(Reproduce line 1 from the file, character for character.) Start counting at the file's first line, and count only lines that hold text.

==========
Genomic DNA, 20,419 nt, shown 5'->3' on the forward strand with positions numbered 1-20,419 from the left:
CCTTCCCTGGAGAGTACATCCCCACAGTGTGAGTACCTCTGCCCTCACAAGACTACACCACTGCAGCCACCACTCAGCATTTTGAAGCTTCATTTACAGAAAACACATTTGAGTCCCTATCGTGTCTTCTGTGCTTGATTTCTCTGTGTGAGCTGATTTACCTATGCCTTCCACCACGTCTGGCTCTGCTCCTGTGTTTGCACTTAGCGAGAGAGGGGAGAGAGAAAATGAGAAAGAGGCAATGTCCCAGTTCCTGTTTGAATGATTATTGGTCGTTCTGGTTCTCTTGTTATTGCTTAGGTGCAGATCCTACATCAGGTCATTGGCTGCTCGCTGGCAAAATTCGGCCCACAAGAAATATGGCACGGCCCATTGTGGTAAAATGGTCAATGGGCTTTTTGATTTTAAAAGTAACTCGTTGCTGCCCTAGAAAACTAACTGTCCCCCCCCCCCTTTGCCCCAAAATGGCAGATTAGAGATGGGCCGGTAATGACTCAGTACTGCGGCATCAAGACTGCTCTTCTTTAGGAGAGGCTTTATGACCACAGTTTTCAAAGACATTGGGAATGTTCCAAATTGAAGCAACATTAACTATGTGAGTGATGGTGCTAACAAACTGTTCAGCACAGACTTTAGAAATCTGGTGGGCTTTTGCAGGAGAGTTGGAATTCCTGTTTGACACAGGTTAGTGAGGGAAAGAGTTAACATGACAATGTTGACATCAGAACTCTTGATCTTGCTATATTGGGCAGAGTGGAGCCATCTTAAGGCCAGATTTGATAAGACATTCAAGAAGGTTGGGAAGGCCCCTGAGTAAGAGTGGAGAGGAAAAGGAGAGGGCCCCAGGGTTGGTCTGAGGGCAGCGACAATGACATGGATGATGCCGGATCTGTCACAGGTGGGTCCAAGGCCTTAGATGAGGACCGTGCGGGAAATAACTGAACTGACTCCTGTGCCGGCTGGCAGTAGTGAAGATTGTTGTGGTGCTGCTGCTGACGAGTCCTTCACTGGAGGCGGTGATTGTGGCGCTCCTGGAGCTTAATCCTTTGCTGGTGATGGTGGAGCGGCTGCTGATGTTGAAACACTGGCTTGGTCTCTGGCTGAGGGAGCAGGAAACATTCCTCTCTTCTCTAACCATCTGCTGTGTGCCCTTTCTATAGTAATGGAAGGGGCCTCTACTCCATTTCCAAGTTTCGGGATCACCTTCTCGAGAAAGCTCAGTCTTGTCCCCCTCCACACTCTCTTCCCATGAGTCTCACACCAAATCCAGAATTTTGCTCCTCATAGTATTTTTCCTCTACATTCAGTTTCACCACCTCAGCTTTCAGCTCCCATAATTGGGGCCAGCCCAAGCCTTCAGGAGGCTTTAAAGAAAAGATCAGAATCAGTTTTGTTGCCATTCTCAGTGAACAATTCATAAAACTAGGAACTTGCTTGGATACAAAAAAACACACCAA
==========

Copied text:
Genomic DNA, 20,419 nt, shown 5'->3' on the forward strand with positions numbered 1-20,419 from the left: